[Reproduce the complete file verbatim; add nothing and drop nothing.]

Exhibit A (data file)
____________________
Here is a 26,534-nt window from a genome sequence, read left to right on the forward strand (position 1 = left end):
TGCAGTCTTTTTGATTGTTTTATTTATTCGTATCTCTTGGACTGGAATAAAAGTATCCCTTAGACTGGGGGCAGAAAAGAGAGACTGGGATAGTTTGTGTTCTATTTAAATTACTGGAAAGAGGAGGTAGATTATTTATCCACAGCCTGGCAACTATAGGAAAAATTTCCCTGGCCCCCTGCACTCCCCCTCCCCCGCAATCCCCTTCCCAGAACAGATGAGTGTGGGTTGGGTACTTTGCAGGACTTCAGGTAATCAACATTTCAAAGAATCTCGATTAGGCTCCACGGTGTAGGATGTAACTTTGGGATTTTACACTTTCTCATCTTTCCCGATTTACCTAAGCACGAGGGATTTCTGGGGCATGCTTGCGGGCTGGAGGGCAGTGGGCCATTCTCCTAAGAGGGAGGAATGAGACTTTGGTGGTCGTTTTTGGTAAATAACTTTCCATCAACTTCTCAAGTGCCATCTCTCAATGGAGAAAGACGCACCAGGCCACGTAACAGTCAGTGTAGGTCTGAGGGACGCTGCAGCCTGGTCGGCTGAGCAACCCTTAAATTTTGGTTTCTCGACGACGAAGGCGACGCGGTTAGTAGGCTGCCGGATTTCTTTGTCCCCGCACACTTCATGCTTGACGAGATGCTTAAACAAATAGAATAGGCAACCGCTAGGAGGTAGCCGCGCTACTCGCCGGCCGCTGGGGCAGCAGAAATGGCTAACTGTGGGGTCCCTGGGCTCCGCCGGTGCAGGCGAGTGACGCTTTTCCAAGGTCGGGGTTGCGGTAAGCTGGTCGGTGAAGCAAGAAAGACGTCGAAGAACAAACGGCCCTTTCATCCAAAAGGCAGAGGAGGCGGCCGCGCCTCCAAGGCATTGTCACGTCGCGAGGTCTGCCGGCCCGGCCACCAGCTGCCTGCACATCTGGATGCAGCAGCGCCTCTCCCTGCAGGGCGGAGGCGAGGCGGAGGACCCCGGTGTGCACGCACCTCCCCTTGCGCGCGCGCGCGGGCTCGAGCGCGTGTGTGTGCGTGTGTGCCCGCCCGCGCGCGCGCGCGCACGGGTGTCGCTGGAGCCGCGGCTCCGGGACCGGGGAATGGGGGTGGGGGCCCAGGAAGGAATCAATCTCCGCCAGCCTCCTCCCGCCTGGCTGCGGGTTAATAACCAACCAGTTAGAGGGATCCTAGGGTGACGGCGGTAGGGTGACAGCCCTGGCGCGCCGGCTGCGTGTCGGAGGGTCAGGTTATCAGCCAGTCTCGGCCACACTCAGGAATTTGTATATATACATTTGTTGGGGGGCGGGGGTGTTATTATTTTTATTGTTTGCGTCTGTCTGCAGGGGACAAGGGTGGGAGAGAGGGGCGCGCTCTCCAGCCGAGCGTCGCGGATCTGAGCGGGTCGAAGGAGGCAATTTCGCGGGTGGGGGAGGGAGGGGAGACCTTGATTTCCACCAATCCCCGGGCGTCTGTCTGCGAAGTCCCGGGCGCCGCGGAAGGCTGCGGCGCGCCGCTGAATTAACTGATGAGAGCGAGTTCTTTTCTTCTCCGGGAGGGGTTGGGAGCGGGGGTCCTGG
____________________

Here is a 26,534-nt window from a genome sequence, read left to right on the forward strand (position 1 = left end):
TGCAGTCTTTTTGATTGTTTTATTTATTCGTATCTCTTGGACTGGAATAAAAGTATCCCTTAGACTGGGGGCAGAAAAGAGAGACTGGGATAGTTTGTGTTCTATTTAAATTACTGGAAAGAGGAGGTAGATTATTTATCCACAGCCTGGCAACTATAGGAAAAATTTCCCTGGCCCCCTGCACTCCCCCTCCCCCGCAATCCCCTTCCCAGAACAGATGAGTGTGGGTTGGGTACTTTGCAGGACTTCAGGTAATCAACATTTCAAAGAATCTCGATTAGGCTCCACGGTGTAGGATGTAACTTTGGGATTTTACACTTTCTCATCTTTCCCGATTTACCTAAGCACGAGGGATTTCTGGGGCATGCTTGCGGGCTGGAGGGCAGTGGGCCATTCTCCTAAGAGGGAGGAATGAGACTTTGGTGGTCGTTTTTGGTAAATAACTTTCCATCAACTTCTCAAGTGCCATCTCTCAATGGAGAAAGACGCACCAGGCCACGTAACAGTCAGTGTAGGTCTGAGGGACGCTGCAGCCTGGTCGGCTGAGCAACCCTTAAATTTTGGTTTCTCGACGACGAAGGCGACGCGGTTAGTAGGCTGCCGGATTTCTTTGTCCCCGCACACTTCATGCTTGACGAGATGCTTAAACAAATAGAATAGGCAACCGCTAGGAGGTAGCCGCGCTACTCGCCGGCCGCTGGGGCAGCAGAAATGGCTAACTGTGGGGTCCCTGGGCTCCGCCGGTGCAGGCGAGTGACGCTTTTCCAAGGTCGGGGTTGCGGTAAGCTGGTCGGTGAAGCAAGAAAGACGTCGAAGAACAAACGGCCCTTTCATCCAAAAGGCAGAGGAGGCGGCCGCGCCTCCAAGGCATTGTCACGTCGCGAGGTCTGCCGGCCCGGCCACCAGCTGCCTGCACATCTGGATGCAGCAGCGCCTCTCCCTGCAGGGCGGAGGCGAGGCGGAGGACCCCGGTGTGCACGCACCTCCCCTTGCGCGCGCGCGCGGGCTCGAGCGCGTGTGTGTGCGTGTGTGCCCGCCCGCGCGCGCGCGCGCACGGGTGTCGCTGGAGCCGCGGCTCCGGGACCGGGGAATGGGGGTGGGGGCCCAGGAAGGAATCAATCTCCGCCAGCCTCCTCCCGCCTGGCTGCGGGTTAATAACCAACCAGTTAGAGGGATCCTAGGGTGACGGCGGTAGGGTGACAGCCCTGGCGCGCCGGCTGCGTGTCGGAGGGTCAGGTTATCAGCCAGTCTCGGCCACACTCAGGAATTTGTATATATACATTTGTTGGGGGGCGGGGGTGTTATTATTTTTATTGTTTGCGTCTGTCTGCAGGGGACAAGGGTGGGAGAGAGGGGCGCGCTCTCCAGCCGAGCGTCGCGGATCTGAGCGGGTCGAAGGAGGCAATTTCGCGGGTGGGGGAGGGAGGGGAGACCTTGATTTCCACCAATCCCCGGGCGTCTGTCTGCGAAGTCCCGGGCGCCGCGGAAGGCTGCGGCGCGCCGCTGAATTAACTGATGAGAGCGAGTTCTTTTCTTCTCCGGGAGGGGTTGGGAGCGGGGGTCCTGG